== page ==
For defects greater than 25% but less than 75% of lid length, there are a number of reconstructive options. Most of these require a vascularized regional flap, which provides a recipient bed for a graft to separately reconstruct the anterior or posterior lamella. A sliding tarsoconjunctival flap borrows tissue from the uninjured portion of the ipsilateral upper eyelid. This flap is an option for posterior lamella defects involving the medial or lateral aspect of the upper eyelid. The inferior incision for this horizontally based flap is 4 mm above the lid margin and extends to create a flap that is equal to the defect size. The superior incision is designed to fit the defect, and a vertical relaxing incision is required in the tarsal plate to allow for advancement.2 A full-thickness skin graft is required for coverage of this flap to reconstruct the anterior lamella. In central wounds, a tarsoconjunctival flap can be developed from the lower eyelid as is done for lower eyelid reconstruction in the Hughes procedure.6 (See section “Zone 2: Lower Eyelid Reconstruction.”) This approach has the obvious disadvantage of a second procedure and obstruction of vision for the period prior to flap division.
The Cutler-Beard bridge flap is a full-thickness composite flap from the lower eyelid.7 A transverse full-thickness incision is made approximately 5 mm inferior to the lid margin in the lower eyelid, which allows flap elevation without compromising vascularity to the remaining lower eyelid. The horizontal width of the flap should match the width of the upper eyelid defect, and vertical full-thickness incisions are made to the inferior fornix at this width. The flap is advanced posterior to the remaining lid margin and secured into the upper eyelid defect with a multilayer closure. The conjunctiva can be separated from the musculocutaneous flap, and a cartilage graft can be placed for added support as this flap typically has little or no tarsus within it.2 The flap is divided at approximately 6 weeks with 2 mm excess vertical height. This allows for the removal of 1 to 2 mm of musculocutaneous tissue and anterior rotation of a conjunctival flap, which in turn provides a lid margin with a mucous membrane lining instead of keratinized epithelium. The lower eyelid often requires revision. The disadvantages of this repair include (1) a two-stage reconstruction with obstructed vision between stages, (2) disturbance to the lower eyelid that may require future revision and/or lid-tightening procedures, and (3) lack of lashes in the reconstructed segment.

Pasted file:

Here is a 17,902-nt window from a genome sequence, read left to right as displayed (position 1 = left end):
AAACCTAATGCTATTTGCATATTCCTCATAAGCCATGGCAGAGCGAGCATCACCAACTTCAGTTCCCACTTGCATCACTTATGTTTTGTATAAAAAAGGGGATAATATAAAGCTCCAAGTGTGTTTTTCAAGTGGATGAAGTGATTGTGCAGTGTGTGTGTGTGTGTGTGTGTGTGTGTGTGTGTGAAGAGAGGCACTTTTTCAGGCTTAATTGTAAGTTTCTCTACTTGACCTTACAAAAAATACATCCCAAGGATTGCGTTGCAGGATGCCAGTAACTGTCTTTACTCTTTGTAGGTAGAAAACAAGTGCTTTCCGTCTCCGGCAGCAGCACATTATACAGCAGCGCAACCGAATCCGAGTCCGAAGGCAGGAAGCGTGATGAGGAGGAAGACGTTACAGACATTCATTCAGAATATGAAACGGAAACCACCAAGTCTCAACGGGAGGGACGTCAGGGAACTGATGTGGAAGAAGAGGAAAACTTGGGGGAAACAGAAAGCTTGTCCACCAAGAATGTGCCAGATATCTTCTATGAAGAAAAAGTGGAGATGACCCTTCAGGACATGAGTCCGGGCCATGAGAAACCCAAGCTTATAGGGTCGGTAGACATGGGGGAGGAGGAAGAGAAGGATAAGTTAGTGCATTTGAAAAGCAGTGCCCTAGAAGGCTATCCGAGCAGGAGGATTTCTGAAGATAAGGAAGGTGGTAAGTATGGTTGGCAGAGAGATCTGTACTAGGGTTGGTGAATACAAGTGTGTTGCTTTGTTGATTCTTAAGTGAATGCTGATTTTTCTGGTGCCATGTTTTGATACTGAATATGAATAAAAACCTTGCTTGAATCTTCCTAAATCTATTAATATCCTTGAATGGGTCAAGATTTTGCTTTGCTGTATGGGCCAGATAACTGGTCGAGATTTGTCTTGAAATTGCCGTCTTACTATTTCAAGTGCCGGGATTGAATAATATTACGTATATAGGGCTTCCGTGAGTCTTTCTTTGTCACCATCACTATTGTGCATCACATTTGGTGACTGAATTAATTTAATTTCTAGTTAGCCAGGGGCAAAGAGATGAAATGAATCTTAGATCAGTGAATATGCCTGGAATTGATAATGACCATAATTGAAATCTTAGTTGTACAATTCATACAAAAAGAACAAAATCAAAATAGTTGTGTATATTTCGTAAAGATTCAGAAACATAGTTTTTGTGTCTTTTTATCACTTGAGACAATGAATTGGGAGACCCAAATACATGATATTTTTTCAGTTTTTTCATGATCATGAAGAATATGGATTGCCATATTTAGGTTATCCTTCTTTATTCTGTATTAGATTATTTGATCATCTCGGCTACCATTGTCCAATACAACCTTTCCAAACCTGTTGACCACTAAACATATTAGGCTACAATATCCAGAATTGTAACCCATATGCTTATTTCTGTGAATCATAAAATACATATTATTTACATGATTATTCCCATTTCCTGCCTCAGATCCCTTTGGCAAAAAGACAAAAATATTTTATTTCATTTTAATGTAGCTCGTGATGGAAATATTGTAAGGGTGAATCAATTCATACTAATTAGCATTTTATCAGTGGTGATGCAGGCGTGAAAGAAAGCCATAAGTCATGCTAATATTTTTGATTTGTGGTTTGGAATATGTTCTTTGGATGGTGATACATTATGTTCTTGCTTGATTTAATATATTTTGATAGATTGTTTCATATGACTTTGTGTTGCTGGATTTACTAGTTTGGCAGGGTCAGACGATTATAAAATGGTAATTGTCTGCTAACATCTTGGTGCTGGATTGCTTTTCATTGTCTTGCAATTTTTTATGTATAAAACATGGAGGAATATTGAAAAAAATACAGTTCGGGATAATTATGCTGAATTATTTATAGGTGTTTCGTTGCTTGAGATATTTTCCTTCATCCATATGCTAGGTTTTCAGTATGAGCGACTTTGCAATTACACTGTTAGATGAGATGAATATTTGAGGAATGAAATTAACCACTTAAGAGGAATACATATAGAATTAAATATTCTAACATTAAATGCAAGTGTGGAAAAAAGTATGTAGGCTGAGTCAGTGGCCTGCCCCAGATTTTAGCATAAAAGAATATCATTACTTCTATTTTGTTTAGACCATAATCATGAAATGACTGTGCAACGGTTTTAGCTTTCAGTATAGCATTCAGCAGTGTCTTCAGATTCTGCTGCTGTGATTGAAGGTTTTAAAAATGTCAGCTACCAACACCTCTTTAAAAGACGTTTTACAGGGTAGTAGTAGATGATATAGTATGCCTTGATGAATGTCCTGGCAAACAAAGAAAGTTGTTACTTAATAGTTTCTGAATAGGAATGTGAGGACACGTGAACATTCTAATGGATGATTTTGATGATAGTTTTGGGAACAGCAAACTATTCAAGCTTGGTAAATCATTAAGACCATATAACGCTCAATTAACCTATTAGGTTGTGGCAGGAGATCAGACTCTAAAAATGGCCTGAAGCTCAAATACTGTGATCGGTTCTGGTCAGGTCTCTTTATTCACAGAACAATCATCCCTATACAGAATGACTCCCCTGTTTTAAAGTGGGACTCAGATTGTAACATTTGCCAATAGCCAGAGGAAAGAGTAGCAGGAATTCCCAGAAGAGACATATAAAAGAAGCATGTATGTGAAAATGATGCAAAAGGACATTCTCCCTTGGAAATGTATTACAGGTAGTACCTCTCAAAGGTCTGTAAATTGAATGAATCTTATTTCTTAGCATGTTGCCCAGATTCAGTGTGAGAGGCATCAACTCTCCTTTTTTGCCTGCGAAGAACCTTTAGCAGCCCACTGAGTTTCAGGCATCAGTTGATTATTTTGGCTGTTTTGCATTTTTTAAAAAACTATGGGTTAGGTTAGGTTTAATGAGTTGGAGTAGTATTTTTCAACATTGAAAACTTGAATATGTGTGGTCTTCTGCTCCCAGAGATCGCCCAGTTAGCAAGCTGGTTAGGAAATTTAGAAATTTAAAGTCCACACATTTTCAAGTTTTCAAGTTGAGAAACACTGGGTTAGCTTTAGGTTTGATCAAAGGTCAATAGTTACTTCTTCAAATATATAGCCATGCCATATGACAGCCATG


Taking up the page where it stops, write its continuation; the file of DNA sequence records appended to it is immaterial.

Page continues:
FIGURE 32.2. Reconstructive algorithm based on reconstructive zones.
The Tenzel semicircular flap is a regional flap that provides tissue for both the anterior and posterior lamellae.8 A superiorly based semicircular flap of up to 6 cm in diameter is designed and advanced medially. A canthotomy is required; and once advanced, the flap must be secured to the lateral orbital wall to provide support and help recreate the natural convexity of the upper eyelid. The conjunctiva is also undermined and advanced to provide the lining of the flap. This flap is ideally suited for those defects that encompass 40% to 60% of the upper eyelid.2
For large defects (those greater than 75%), the Mustarde lower lid switch flap is an option.9 A large full-thickness portion of the lower eyelid is rotated based on the marginal vessels to fill the upper eyelid defect. This flap is typically delayed up to 6 weeks before pedicle division and inset. This flap provides a composite reconstruction of the upper eyelid and, therefore, the possibility for adequate protection of the globe. The disadvantage is that it sacrifices a significant portion of the lower eyelid that must then be reconstructed with cheek advancement and posterior lamella grafts.
Other options for large upper eyelid defects that involve other surrounding zones include a forehead flap, a Fricke flap, or a glabellar flap (see section “Zone 3: Medial Canthal Reconstruction”). The Fricke flap borrows lower forehead tissue as a laterally based unipedicled flap, which can be transposed to reconstruct either an upper or lower eyelid defect.